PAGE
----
Skip to main content

Markets Recoil, and Then Ease, as Traders Digest Iran Attack

By Carlos Tejada and Stanley Reed

Business|Markets Recoil, and Then Ease, as Traders Digest Iran Attack

Oil jumped and stocks sank after Tehran’s missile attacks on United States forces, but markets later moderated.

Credit...Ahn Young-Joon/Associated Press
HONG KONG — Oil prices spiked and then fell back on Wednesday, and global stocks were flat or moderately lower, after Iran launched missiles at American forces based in Iraq.
The markets’ concerns eased as Iran’s foreign minister suggested that he was ready to stand down for now and President Trump suggested the damage from the attack had been limited, raising hopes of a restrained conflict in a region critical to world oil supplies.
Brent crude, the international benchmark, jumped about 5 percent, as high as $71.75 a barrel, immediately after news of the Iranian missile attack. But within hours it had fallen to $68.60, about 0.2 percent higher than the day before.
West Texas Intermediate crude also jumped and then receded, and was trading at about $62.95 a barrel, about 0.2 percent lower from Tuesday.
In stock trading, Britain’s FTSE 100 was unchanged in late-morning trading, while Germany’s DAX fell by about 0.2 percent. In Asia, Hong Kong’s Hang Seng ended the day 0.8 percent lower, and Japan’s Nikkei fell 1.6 percent.
Futures on Wall Street pointed to a small upswing when trading starts.
Mohammad Javad Zarif, Iran’s foreign minister, said in a tweet that the nation had “concluded proportionate measures in self-defense.” The statement followed two missile attacks on bases in Iraq housing American forces in response to the killing last week of Maj. Gen. Qassim Suleimani.
In his own tweet shortly after, Mr. Trump suggested that damages and casualties sustained by American forces had been minimal, though the assessment was continuing. “All is well!” he said on Twitter.
The risk of a war between the United States and Iran, in the world’s most important oil producing region, the Persian Gulf, has sent shudders through the oil markets in recent days. The fear is that an attack on shipping from the Gulf, or damage to the oil fields of a major producer in the area like Iraq or Saudi Arabia, could restrict global supplies.
On Wednesday, officials from the Organization of the Petroleum Exporting Countries, the producers’ group, sought to calm fears that the crisis could lead to a major disruption in supplies.
“We are not forecasting any shortage of supply unless there is a catastrophic escalation, which we don’t see,” Suhail Mohamed Faraj al-Mazrouei, the oil minister of the United Arab Emirates, told reporters in Abu Dhabi on Wednesday, Reuters reported.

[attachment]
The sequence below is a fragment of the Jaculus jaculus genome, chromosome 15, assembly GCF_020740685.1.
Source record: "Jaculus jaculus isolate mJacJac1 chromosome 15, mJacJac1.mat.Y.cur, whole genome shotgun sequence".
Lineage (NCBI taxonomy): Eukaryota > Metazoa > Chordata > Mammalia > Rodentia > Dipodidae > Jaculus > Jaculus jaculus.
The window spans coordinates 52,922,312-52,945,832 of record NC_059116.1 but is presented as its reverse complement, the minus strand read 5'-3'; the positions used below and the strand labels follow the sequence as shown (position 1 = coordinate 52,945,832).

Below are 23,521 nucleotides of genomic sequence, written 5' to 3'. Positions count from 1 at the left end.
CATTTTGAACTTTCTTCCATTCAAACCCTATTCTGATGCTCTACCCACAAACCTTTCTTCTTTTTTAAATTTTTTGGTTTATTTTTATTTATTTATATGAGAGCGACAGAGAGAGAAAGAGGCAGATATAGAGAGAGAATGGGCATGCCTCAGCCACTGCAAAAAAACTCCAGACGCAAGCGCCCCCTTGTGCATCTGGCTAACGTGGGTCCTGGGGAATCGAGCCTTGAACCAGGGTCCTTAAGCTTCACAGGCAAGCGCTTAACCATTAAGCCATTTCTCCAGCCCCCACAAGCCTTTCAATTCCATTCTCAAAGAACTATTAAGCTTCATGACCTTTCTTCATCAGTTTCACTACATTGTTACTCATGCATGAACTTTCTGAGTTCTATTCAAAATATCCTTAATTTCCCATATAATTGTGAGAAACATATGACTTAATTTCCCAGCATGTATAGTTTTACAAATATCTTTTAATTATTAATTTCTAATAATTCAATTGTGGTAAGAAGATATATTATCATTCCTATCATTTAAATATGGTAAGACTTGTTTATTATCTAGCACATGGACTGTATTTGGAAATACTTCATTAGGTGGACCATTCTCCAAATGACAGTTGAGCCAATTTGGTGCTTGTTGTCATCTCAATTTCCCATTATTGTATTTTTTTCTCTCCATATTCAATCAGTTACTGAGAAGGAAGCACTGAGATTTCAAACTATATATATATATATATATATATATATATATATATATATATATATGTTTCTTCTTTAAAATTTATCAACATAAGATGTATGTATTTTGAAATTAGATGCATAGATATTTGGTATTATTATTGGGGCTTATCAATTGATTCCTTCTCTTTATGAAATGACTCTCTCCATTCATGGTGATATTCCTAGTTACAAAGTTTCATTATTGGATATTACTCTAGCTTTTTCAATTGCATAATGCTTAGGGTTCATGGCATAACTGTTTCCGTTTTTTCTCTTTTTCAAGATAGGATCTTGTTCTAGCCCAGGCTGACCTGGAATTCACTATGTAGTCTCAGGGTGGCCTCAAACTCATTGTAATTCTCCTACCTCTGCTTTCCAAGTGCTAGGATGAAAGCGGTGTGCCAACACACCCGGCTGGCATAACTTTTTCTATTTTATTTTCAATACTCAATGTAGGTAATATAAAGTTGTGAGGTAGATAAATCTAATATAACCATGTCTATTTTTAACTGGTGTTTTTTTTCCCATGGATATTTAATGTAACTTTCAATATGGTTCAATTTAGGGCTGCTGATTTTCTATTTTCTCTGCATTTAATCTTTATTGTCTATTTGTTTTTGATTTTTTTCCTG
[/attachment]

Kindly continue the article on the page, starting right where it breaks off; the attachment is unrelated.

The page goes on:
Popular posts from this blog

Analysis | The Cybersecurity 202: How the shutdown could make it harder for the government to retain cybersecurity talent

By Joseph Marks 13-17 minutes THE KEY President Trump delivers an address about border security amid a partial government shutdown on Jan. 8. (Carolyn Kaster/AP) The partial government shutdown that's now in its 18th day is putting key cyber policy priorities on hold and leaving vital operations to a bare bones staff. But the far greater long-term danger may be the blow to government cyber defenders' morale, former officials warn. With the prospect of better pay and greater job security in the private sector, more government cyber operators are likely to decamp to industry, those former officials tell me, and the smartest cybersecurity graduates will look to industry rather than government to hone their skills. That’s especially dangerous, they say, considering the government’s struggle to recruit and retain skilled workers amid a nationwide shortage of cybersecurity talent. About 20 percent of staffers are furloughed at the De

Democrats call for investigation into Trump’s iPhone use after a report that China is listening:Analysis | The Daily 202 I The Washington Post. By James Hohmann _________________________________________________________________________________ President Trump and Chinese President Xi Jinping visit the Great Hall of the People in Beijing last November. (Andrew Harnik/AP) With Breanne Deppisch and Joanie Greve THE BIG IDEA: If Democrats win the House in two weeks, it’s a safe bet that one of the oversight hearings they schedule for early next year would focus on President Trump’s use of unsecured cellphones. The matter would not likely be pursued with anywhere near the gusto that congressional Republicans investigated Hillary Clinton’s use of a private email server during her time as secretary of state. Leaders of the minority party have higher priorities . But Democratic lawmakers made clear Thursday morning that they will not ignore a New York Times report that Trump has refused to stop using iPhones in the White House, despite repeated warnings from U.S. intelligence offici

RTTNews: Morning Market Briefing.-Weekly Jobless Claims Edge Down To 444,000. May 13th 2010

Morning Market Briefing Thu May 13 09:01 2010   Commentary May 13, 2010 Stocks Poised For Lackluster Open Amid Mixed Market Sentiment - U.S. Commentary Stocks are on pace for a mixed start to Thursday's session, as a mostly upbeat jobs report continued to relieve the markets while some consternation regarding the European debt crisis remained on traders' minds. The major index futures are little changed, with the Dow futures down by 4 points. Full Article Economic News May 13, 2010 Weekly Jobless Claims Edge Down To 444,000 First-time claims for unemployment benefits showed another modest decrease in the week ended May 8th, according to a report released by the Labor Department on Thursday, although the number of claims exceeded estimates due to an upward revision to the previous week's data. Full Article May 13, 2010 Malaysia's Decade High Growth Triggers Policy Tightening Malaysia's economy grew at the fastest pace in a decade in